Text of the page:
Once the pups are comfortable eating solid food and drinking water from the bottle on their own, you can start to think about removing them from the nest. This should be done sometime around the age of six weeks, as the mother may have another litter around that time. It’s a known fact that rodents can quickly multiply, so this shouldn’t come as a surprise.
While the mother might not have a problem having more rounds of pups within the cage, it’s a good idea to help with the weaning and separation process a bit, so that it gets done in time for the new litter to have their mother’s full attention. If you don’t want your gerbils to have other litters, then the male needs to be taken to the vet where he can be neutered.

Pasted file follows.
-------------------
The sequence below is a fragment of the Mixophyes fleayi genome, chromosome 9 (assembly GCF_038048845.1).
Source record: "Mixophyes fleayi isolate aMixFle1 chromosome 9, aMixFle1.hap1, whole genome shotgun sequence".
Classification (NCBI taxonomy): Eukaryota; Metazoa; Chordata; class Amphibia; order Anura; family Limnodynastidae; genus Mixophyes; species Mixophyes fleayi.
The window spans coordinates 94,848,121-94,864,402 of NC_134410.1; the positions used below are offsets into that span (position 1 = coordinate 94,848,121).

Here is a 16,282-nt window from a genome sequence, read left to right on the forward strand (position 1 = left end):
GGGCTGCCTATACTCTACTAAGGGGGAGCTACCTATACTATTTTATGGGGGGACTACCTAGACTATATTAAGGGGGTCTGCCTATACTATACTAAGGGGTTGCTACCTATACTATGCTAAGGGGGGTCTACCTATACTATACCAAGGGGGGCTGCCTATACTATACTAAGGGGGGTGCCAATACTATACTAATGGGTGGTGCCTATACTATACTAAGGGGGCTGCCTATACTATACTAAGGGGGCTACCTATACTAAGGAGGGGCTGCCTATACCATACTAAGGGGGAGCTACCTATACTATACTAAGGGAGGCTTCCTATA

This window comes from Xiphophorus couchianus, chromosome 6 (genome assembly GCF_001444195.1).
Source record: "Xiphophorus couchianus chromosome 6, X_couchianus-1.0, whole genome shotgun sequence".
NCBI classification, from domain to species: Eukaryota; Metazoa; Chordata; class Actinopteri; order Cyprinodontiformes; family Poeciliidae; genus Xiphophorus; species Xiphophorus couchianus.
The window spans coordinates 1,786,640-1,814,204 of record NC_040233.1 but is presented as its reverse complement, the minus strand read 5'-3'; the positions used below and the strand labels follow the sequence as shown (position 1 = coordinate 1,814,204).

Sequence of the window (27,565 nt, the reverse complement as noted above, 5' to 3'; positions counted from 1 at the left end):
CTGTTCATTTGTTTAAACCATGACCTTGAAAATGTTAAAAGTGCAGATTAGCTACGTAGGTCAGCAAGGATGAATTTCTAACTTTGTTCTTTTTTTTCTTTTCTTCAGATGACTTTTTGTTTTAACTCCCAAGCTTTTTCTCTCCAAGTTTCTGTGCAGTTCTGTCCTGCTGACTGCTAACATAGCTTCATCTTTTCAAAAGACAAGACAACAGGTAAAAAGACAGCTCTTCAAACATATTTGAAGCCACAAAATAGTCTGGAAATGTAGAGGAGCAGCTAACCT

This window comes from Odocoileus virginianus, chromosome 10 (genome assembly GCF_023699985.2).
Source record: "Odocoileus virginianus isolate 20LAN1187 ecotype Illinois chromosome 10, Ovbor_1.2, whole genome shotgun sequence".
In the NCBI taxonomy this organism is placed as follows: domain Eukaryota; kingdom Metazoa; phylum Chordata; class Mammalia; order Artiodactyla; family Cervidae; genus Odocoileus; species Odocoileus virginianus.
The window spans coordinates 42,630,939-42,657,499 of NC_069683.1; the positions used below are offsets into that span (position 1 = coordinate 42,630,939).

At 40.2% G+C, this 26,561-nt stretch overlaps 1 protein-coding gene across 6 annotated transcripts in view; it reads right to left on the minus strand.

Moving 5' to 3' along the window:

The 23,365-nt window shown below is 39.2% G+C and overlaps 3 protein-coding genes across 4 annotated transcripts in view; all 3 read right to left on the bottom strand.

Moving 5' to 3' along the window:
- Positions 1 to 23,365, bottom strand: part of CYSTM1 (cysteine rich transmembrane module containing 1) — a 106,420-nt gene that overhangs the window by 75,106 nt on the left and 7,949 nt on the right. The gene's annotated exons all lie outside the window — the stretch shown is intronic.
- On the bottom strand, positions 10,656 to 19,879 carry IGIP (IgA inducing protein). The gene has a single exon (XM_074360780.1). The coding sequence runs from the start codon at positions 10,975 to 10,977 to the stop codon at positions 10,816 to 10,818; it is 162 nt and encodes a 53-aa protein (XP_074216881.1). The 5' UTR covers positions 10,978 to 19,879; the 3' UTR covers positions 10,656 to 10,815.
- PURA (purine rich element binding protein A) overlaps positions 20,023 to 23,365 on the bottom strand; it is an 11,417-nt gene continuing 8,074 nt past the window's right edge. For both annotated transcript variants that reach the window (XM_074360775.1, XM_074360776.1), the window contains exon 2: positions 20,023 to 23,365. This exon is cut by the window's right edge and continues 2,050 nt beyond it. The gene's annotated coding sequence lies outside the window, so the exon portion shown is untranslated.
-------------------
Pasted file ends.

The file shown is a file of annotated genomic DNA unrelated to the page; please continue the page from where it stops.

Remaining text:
Once the baby gerbils are out of the nest, you should find them a nice home. You can get started by looking online for people who want to adopt baby gerbils. Using social media channels to show the world how cute these little guys are might also do the trick. Friends and family members might be looking for a new pet or they might know someone who is interested.
There are many pet lovers out there who would love to have a new little friend in their home. You should never release baby gerbils into nature as a way to get rid of them because they don’t really stand a chance to survive given that they are domesticated pets.
Looking after the babies